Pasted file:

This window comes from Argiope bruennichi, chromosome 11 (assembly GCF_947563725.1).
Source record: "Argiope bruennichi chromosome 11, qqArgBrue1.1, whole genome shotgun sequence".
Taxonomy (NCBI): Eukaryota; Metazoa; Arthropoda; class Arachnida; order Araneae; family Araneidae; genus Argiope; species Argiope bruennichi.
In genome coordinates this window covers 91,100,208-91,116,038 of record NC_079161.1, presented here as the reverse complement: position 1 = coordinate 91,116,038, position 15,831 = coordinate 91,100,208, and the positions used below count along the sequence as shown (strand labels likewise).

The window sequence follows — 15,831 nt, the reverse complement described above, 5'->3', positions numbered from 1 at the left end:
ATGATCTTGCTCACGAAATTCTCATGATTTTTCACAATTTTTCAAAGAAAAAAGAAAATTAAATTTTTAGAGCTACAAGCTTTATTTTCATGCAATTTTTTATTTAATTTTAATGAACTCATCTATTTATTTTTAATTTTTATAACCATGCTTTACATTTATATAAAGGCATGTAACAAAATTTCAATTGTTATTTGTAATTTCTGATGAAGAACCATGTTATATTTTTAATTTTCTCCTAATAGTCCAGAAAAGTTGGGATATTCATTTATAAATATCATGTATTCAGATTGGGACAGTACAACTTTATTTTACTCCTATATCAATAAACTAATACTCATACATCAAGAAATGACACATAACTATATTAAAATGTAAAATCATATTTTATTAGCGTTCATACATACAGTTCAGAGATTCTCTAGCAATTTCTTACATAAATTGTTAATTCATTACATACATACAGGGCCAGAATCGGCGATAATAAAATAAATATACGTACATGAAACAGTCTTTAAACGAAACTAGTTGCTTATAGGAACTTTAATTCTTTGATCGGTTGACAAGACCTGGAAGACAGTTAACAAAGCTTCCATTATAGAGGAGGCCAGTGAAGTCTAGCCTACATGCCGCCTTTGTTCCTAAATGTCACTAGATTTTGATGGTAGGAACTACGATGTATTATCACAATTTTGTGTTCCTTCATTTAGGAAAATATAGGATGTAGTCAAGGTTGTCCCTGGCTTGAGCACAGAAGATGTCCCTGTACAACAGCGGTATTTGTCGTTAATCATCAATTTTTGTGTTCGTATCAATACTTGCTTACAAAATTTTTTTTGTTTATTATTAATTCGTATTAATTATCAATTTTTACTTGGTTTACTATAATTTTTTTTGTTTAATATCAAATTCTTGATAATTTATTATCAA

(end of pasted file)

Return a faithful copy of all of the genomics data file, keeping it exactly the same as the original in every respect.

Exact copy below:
This window comes from Argiope bruennichi, chromosome 11 (assembly GCF_947563725.1).
Source record: "Argiope bruennichi chromosome 11, qqArgBrue1.1, whole genome shotgun sequence".
Taxonomy (NCBI): Eukaryota; Metazoa; Arthropoda; class Arachnida; order Araneae; family Araneidae; genus Argiope; species Argiope bruennichi.
In genome coordinates this window covers 91,100,208-91,116,038 of record NC_079161.1, presented here as the reverse complement: position 1 = coordinate 91,116,038, position 15,831 = coordinate 91,100,208, and the positions used below count along the sequence as shown (strand labels likewise).

The window sequence follows — 15,831 nt, the reverse complement described above, 5'->3', positions numbered from 1 at the left end:
ATGATCTTGCTCACGAAATTCTCATGATTTTTCACAATTTTTCAAAGAAAAAAGAAAATTAAATTTTTAGAGCTACAAGCTTTATTTTCATGCAATTTTTTATTTAATTTTAATGAACTCATCTATTTATTTTTAATTTTTATAACCATGCTTTACATTTATATAAAGGCATGTAACAAAATTTCAATTGTTATTTGTAATTTCTGATGAAGAACCATGTTATATTTTTAATTTTCTCCTAATAGTCCAGAAAAGTTGGGATATTCATTTATAAATATCATGTATTCAGATTGGGACAGTACAACTTTATTTTACTCCTATATCAATAAACTAATACTCATACATCAAGAAATGACACATAACTATATTAAAATGTAAAATCATATTTTATTAGCGTTCATACATACAGTTCAGAGATTCTCTAGCAATTTCTTACATAAATTGTTAATTCATTACATACATACAGGGCCAGAATCGGCGATAATAAAATAAATATACGTACATGAAACAGTCTTTAAACGAAACTAGTTGCTTATAGGAACTTTAATTCTTTGATCGGTTGACAAGACCTGGAAGACAGTTAACAAAGCTTCCATTATAGAGGAGGCCAGTGAAGTCTAGCCTACATGCCGCCTTTGTTCCTAAATGTCACTAGATTTTGATGGTAGGAACTACGATGTATTATCACAATTTTGTGTTCCTTCATTTAGGAAAATATAGGATGTAGTCAAGGTTGTCCCTGGCTTGAGCACAGAAGATGTCCCTGTACAACAGCGGTATTTGTCGTTAATCATCAATTTTTGTGTTCGTATCAATACTTGCTTACAAAATTTTTTTTGTTTATTATTAATTCGTATTAATTATCAATTTTTACTTGGTTTACTATAATTTTTTTTGTTTAATATCAAATTCTTGATAATTTATTATCAA